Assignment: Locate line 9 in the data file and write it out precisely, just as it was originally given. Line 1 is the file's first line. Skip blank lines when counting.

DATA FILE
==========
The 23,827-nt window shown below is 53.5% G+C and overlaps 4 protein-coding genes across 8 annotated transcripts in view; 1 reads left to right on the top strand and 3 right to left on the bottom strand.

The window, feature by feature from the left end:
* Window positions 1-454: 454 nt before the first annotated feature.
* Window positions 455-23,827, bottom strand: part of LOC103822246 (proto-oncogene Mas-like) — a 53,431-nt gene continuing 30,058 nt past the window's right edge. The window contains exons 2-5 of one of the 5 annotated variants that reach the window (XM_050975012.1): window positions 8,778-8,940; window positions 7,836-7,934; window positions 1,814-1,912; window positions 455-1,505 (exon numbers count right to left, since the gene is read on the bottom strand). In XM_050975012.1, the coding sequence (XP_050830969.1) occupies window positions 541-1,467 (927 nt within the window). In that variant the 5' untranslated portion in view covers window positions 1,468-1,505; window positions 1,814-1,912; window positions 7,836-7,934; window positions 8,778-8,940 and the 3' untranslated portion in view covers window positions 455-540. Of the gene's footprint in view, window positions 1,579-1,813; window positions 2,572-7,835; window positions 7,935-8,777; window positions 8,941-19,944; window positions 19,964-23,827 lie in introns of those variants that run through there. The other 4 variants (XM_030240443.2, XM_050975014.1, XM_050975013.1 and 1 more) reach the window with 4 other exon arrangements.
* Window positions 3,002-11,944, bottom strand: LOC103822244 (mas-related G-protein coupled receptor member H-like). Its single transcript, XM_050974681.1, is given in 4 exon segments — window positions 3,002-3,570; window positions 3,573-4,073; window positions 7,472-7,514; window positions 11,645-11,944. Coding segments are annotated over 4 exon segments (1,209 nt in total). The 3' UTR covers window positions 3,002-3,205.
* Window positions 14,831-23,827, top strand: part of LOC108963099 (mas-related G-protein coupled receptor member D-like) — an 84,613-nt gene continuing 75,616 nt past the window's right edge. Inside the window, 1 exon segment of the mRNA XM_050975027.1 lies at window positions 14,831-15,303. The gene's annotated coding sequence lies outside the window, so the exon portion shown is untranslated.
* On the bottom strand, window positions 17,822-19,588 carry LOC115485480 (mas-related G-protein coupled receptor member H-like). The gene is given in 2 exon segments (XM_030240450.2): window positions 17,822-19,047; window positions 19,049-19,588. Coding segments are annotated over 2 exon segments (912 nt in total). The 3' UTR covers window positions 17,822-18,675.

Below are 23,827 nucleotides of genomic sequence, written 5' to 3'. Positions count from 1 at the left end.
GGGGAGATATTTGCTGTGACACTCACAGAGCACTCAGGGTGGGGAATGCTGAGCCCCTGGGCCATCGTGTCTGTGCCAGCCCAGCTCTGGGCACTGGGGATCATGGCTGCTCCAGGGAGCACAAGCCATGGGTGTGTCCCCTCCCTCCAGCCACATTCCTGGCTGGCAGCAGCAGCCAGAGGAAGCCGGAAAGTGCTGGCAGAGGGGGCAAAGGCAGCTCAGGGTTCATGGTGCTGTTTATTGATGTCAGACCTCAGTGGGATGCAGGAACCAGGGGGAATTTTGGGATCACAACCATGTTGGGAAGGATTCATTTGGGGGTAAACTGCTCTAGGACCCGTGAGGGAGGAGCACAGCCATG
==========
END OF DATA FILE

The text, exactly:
GGGGAGATATTTGCTGTGACACTCACAGAGCACTCAGGGTGGGGAATGCTGAGCCCCTGGGCCATCGTGTCTGTGCCAGCCCAGCTCTGGGCACTGGGGATCATGGCTGCTCCAGGGAGCACAAGCCATGGGTGTGTCCCCTCCCTCCAGCCACATTCCTGGCTGGCAGCAGCAGCCAGAGGAAGCCGGAAAGTGCTGGCAGAGGGGGCAAAGGCAGCTCAGGGTTCATGGTGCTGTTTATTGATGTCAGACCTCAGTGGGATGCAGGAACCAGGGGGAATTTTGGGATCACAACCATGTTGGGAAGGATTCATTTGGGGGTAAACTGCTCTAGGACCCGTGAGGGAGGAGCACAGCCATG